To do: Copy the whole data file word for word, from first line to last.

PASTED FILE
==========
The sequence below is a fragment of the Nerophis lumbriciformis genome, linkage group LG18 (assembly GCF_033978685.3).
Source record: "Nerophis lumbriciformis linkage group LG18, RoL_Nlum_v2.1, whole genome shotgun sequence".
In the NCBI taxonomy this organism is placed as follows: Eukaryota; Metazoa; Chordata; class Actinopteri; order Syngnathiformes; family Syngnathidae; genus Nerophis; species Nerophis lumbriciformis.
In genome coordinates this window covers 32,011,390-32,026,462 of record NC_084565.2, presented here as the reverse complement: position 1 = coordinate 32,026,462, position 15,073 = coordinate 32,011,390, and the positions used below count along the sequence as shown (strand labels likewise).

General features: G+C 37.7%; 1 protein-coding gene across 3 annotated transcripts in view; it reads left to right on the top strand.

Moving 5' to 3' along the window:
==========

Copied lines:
The sequence below is a fragment of the Nerophis lumbriciformis genome, linkage group LG18 (assembly GCF_033978685.3).
Source record: "Nerophis lumbriciformis linkage group LG18, RoL_Nlum_v2.1, whole genome shotgun sequence".
In the NCBI taxonomy this organism is placed as follows: Eukaryota; Metazoa; Chordata; class Actinopteri; order Syngnathiformes; family Syngnathidae; genus Nerophis; species Nerophis lumbriciformis.
In genome coordinates this window covers 32,011,390-32,026,462 of record NC_084565.2, presented here as the reverse complement: position 1 = coordinate 32,026,462, position 15,073 = coordinate 32,011,390, and the positions used below count along the sequence as shown (strand labels likewise).

General features: G+C 37.7%; 1 protein-coding gene across 3 annotated transcripts in view; it reads left to right on the top strand.

Moving 5' to 3' along the window: